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Ranking the NFL's most likely worst-to-first (and first-to-worst) teams for 2020

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Stafford a very hard QB to rank (1:37)

Matthew Berry and Field Yates break down Matthew Stafford's fantasy value, as long as he stays healthy. (1:37)

Of the four major American sports leagues, the NFL is generally celebrated for having the most turnover among teams at the top. Every fan can go into the season with some hope because every team starts with a chance to win. That's even true for the teams that were in last place a year ago. Since the NFL realigned to eight four-team divisions in 2002, 22 teams have gone from worst to first. There has been at least one of these teams in every season except 2014 and 2019. (Although San Francisco went from 4-12 to first place, the 49ers weren't in last place in 2018 because Arizona was 3-13.)

We've gone through the eight teams that finished in last place in each division last season, ranked by their odds of winning their division in 2020. Instead of just using the simulation from our book Football Outsiders Almanac 2020, we've done a new simulation that accounts for player opt-outs due to COVID-19. Our system predicts each team's DVOA (defense-adjusted value over average, explained here) on offense, defense, and special teams using a number of variables, including performance over the past three years, coaching experience, and personnel changes. Then we simulate the season 25,000 times to get a wide range of possibilities that account for every team's best-case and worst-case scenario.

There are clear indicators that help guide us as to which teams are most likely to go worst to first. But remember that sometimes, teams will change and develop in ways we can't foresee and take a big step forward that is unexpected. This is probably even more of an issue in 2020 because of the unknown consequences of the COVID-19 pandemic. It's safe to assume that the random loss of players due to infection during the season will even out talent across the league and make it more likely that a team can go from worst to first in one year.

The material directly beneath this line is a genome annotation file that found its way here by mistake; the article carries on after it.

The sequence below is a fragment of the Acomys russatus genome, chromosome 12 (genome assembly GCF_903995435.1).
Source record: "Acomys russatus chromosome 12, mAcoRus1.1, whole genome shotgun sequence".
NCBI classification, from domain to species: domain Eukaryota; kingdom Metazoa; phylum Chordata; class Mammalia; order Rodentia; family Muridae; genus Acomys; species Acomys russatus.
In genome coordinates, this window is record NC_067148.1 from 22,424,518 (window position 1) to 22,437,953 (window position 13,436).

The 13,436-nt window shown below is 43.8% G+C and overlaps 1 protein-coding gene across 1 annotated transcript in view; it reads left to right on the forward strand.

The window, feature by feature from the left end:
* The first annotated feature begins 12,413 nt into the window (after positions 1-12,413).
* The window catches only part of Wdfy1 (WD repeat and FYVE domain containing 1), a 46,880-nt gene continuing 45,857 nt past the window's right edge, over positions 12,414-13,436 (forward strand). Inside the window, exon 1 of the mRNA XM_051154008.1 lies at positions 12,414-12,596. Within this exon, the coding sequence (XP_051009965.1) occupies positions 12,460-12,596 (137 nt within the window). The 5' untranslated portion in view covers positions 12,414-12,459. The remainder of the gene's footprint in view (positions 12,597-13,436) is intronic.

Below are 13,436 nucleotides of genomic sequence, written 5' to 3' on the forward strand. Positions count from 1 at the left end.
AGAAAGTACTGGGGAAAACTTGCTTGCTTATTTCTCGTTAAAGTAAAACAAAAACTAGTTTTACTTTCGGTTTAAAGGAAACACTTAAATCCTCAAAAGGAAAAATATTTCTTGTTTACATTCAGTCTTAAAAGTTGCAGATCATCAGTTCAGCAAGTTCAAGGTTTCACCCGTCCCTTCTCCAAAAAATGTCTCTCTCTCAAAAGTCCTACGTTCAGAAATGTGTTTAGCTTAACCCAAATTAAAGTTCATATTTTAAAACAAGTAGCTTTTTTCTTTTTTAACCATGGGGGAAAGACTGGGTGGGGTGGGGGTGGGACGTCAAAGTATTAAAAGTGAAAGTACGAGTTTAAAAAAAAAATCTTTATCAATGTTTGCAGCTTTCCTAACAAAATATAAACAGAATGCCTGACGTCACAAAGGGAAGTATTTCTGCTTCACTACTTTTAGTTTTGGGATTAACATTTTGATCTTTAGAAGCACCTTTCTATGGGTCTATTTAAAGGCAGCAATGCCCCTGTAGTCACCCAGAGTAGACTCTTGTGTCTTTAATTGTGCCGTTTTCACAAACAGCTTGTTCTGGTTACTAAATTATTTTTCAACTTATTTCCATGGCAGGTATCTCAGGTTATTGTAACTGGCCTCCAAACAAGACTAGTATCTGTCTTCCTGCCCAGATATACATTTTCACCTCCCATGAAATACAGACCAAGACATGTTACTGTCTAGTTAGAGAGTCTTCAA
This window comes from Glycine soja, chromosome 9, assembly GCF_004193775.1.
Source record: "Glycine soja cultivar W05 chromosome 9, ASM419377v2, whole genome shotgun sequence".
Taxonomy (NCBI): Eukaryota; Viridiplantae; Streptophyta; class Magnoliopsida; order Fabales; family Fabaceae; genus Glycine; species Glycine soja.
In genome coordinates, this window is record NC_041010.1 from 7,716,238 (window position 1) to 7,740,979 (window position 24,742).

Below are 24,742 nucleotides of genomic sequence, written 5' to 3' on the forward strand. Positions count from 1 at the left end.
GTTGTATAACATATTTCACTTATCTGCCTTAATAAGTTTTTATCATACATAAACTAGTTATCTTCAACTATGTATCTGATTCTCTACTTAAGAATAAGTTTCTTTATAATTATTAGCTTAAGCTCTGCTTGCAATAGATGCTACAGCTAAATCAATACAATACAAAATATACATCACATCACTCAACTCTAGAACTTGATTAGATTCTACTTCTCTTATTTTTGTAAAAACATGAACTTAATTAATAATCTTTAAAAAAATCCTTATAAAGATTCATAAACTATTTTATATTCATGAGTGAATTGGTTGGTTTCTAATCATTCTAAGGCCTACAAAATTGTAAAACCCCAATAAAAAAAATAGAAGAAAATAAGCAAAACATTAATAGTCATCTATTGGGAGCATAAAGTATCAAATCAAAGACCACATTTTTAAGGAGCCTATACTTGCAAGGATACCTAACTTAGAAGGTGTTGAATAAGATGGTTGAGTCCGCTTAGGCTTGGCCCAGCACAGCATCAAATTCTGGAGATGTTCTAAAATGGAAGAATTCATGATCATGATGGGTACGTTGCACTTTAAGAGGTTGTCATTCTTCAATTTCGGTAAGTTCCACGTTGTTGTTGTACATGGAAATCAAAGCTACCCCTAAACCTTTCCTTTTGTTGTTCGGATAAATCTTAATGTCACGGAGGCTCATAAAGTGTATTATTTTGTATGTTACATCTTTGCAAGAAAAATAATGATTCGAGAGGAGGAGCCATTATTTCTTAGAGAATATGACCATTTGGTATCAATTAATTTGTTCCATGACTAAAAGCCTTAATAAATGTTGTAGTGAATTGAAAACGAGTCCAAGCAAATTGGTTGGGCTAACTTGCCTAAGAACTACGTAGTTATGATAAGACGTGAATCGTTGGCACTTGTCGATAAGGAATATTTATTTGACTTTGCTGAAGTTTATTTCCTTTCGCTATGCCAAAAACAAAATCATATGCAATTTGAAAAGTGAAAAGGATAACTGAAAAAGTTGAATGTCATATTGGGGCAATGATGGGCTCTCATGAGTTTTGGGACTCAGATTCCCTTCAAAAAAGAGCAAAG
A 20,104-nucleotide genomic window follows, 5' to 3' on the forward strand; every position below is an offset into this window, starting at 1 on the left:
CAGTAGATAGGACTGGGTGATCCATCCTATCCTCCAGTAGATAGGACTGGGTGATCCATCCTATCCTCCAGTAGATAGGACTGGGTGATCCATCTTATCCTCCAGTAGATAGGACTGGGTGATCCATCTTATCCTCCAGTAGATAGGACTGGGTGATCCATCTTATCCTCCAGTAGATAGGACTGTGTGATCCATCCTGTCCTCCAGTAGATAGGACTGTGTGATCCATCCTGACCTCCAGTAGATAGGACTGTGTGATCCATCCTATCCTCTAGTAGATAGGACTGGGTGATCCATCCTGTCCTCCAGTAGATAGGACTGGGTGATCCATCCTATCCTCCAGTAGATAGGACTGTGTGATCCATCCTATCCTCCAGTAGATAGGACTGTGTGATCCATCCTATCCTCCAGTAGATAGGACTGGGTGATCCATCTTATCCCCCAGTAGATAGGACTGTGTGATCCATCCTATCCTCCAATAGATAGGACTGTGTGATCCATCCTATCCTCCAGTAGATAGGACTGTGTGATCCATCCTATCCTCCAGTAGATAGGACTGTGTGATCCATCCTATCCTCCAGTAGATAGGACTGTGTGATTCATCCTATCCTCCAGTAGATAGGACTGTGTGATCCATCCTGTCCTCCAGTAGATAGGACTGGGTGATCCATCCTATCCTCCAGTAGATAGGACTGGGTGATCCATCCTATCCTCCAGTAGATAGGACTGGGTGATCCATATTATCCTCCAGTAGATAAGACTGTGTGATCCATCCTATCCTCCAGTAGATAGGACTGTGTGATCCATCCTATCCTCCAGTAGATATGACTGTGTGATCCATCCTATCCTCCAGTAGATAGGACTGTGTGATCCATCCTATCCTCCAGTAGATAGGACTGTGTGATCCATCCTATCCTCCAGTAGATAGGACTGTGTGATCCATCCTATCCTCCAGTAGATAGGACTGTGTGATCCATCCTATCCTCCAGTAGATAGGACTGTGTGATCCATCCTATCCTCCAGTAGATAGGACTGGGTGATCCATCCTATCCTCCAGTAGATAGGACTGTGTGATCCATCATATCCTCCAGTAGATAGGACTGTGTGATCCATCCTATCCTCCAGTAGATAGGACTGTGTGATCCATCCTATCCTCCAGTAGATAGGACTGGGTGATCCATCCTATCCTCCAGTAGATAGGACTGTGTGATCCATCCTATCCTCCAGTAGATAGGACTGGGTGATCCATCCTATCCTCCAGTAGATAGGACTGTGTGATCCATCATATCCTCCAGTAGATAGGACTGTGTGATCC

Jump ahead to the most likely first-to-worst teams.

1. Detroit Lions

Odds of winning the NFC North: 27.5% (1st in division)
Odds of making playoffs: 42.9% (17th in NFL)

Here we go again. Detroit was our choice for the most likely team to go worst to first a year ago. They didn't manage to do it -- none of the 2018 last-place teams did -- and they didn't even come close. The Lions finished at 3-12-1. So why do we now list them not only as the most likely team to go worst to first in 2020 but also -- shockingly -- as the most likely team to win the NFC North overall?

There's two parts to this: The Lions on one hand, and their competition on the other. First, let's talk about the Lions. Detroit was two different teams last year: with and without Matthew Stafford at quarterback. In the eight games Stafford started, the Lions finished 3-4-1. In the eight games after Stafford was lost for the season with a back injury, the Lions were 0-8. It's reasonable to assume that the Lions will be closer to that first team with Stafford back in 2020. And Stafford ranked sixth in the league in Total QBR last year when he was healthy. Our projection system also likes the Detroit defense to improve after the unit ranked 28th in DVOA last season. The Lions added a good amount of free-agent talent, much of it from the No. 1 New England Patriots defense. They made up for trading away veteran cornerback Darius Slay by selecting the talented Jeff Okudah third overall in the draft. Combine the talent influx with a low turnover rate (something that strongly regresses towards the mean) and the Lions should be better on defense in 2020.

This doesn't mean we're projecting a great season from the Lions. Our mean projection for the Lions has them as a very average team. We're high on the Lions because our mean projections have every team in the NFC North as a very average team. All four teams win the division somewhere between 23% and 27% of our simulations. Green Bay wasn't as good as its 13-3 record last year and didn't do much to fill holes over the offseason. We also expect some regression from a defense that improved dramatically last season. Minnesota was hit by a number of important personnel losses, including Stefon Diggs, Everson Griffen, and most of their cornerbacks. Chicago doesn't look to be much different than it was a year ago. Someone is going to come out of this muddle with a division title, and we feel the Lions have as good a chance as anyone.